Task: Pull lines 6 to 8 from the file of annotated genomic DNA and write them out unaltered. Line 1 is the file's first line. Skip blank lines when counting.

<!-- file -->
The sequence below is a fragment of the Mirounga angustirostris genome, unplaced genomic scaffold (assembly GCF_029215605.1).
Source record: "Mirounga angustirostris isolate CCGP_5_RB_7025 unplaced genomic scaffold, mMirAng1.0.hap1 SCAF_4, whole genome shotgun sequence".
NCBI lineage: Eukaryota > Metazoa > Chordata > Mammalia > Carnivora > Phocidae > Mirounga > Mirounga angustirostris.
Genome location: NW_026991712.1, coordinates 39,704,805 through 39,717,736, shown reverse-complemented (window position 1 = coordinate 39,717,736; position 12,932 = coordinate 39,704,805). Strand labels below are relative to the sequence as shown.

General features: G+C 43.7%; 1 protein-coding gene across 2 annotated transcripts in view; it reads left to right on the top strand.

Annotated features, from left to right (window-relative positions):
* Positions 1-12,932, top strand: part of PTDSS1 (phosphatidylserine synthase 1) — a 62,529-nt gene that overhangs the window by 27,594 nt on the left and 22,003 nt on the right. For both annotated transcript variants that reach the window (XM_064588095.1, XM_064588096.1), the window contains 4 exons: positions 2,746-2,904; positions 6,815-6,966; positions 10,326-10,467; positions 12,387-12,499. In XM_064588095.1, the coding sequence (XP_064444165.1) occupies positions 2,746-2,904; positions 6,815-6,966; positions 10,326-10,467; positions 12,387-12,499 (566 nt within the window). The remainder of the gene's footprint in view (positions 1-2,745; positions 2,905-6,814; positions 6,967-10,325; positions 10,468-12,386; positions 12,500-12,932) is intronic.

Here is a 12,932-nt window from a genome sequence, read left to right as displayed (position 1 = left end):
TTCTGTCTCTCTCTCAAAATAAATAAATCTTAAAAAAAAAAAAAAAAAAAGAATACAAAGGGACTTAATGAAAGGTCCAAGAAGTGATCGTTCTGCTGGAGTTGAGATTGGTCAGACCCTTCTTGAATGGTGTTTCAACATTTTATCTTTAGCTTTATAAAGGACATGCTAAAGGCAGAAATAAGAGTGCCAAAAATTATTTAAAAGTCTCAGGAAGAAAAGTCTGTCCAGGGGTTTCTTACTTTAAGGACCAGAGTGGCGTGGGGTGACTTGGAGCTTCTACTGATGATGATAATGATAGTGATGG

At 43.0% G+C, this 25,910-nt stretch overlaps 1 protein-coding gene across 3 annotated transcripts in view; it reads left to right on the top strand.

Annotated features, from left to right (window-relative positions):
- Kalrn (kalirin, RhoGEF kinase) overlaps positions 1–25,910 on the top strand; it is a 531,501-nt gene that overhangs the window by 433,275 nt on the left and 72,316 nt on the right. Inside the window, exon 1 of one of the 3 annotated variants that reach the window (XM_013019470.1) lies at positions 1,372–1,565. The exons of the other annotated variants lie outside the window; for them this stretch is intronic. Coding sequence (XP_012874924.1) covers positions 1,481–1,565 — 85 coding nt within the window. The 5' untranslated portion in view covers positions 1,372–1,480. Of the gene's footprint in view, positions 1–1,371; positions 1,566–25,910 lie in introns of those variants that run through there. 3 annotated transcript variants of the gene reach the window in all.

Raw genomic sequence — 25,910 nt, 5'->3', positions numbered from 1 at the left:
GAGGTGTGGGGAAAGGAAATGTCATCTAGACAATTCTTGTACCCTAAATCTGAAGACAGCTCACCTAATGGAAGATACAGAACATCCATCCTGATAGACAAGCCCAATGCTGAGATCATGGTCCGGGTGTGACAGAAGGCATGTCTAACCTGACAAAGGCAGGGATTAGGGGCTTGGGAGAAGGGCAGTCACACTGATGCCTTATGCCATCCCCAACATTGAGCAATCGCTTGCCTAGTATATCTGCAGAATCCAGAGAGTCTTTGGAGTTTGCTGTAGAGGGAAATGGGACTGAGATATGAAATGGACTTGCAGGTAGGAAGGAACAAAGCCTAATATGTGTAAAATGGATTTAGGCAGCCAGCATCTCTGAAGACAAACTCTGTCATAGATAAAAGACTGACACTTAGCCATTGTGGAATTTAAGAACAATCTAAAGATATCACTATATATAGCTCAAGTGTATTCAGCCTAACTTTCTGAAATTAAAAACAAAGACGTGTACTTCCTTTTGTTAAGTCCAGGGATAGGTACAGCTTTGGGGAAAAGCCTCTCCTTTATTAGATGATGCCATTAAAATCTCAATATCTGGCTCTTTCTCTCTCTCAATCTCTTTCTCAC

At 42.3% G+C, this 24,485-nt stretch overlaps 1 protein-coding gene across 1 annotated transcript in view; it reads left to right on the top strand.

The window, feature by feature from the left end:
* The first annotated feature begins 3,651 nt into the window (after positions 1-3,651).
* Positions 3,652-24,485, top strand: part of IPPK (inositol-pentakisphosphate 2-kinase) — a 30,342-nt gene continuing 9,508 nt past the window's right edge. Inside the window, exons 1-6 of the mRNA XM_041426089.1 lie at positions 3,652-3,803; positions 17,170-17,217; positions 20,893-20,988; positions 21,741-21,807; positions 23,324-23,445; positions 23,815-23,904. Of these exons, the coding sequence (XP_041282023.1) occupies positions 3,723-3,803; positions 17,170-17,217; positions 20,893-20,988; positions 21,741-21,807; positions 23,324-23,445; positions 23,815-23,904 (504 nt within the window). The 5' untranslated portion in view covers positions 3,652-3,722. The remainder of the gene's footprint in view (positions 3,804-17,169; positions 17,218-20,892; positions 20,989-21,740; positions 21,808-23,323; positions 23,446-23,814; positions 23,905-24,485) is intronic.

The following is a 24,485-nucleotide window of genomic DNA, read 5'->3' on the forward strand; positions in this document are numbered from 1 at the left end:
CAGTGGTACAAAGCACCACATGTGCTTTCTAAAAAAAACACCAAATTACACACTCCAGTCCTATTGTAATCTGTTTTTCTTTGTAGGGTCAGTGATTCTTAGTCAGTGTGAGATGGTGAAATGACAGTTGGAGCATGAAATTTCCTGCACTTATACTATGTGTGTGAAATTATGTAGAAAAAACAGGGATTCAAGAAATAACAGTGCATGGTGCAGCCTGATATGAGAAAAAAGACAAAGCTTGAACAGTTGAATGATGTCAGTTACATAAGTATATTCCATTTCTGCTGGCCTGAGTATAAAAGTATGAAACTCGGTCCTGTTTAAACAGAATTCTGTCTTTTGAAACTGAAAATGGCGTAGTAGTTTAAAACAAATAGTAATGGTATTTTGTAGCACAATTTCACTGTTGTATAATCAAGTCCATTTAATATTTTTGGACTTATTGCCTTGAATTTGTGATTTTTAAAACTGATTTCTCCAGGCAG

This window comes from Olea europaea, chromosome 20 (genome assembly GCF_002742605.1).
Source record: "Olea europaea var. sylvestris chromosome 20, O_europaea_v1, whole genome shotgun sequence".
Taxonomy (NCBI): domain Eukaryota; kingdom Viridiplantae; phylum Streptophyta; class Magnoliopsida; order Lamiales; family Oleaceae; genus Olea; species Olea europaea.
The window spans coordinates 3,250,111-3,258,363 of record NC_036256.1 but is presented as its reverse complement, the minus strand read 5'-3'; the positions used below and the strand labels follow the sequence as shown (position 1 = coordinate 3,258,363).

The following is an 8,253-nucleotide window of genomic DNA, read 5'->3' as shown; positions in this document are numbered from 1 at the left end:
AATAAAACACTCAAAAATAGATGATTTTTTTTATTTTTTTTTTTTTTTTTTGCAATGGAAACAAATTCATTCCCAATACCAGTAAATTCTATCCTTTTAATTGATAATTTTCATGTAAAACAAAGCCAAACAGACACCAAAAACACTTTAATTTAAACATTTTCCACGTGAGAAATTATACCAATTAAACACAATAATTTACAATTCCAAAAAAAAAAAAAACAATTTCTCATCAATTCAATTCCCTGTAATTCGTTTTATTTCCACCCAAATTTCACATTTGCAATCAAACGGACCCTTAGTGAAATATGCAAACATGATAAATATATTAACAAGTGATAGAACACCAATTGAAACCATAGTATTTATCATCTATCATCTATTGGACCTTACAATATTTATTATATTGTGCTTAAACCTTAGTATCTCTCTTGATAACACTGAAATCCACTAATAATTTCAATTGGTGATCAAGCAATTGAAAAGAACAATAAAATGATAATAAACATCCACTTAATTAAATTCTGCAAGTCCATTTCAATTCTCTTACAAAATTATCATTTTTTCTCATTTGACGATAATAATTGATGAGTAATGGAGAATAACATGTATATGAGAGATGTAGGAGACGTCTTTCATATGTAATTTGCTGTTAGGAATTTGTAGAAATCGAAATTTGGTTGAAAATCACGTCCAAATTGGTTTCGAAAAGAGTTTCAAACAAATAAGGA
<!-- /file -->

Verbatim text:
Annotated features, from left to right (window-relative positions):
* Positions 1-12,932, top strand: part of PTDSS1 (phosphatidylserine synthase 1) — a 62,529-nt gene that overhangs the window by 27,594 nt on the left and 22,003 nt on the right. For both annotated transcript variants that reach the window (XM_064588095.1, XM_064588096.1), the window contains 4 exons: positions 2,746-2,904; positions 6,815-6,966; positions 10,326-10,467; positions 12,387-12,499. In XM_064588095.1, the coding sequence (XP_064444165.1) occupies positions 2,746-2,904; positions 6,815-6,966; positions 10,326-10,467; positions 12,387-12,499 (566 nt within the window). The remainder of the gene's footprint in view (positions 1-2,745; positions 2,905-6,814; positions 6,967-10,325; positions 10,468-12,386; positions 12,500-12,932) is intronic.

Here is a 12,932-nt window from a genome sequence, read left to right as displayed (position 1 = left end):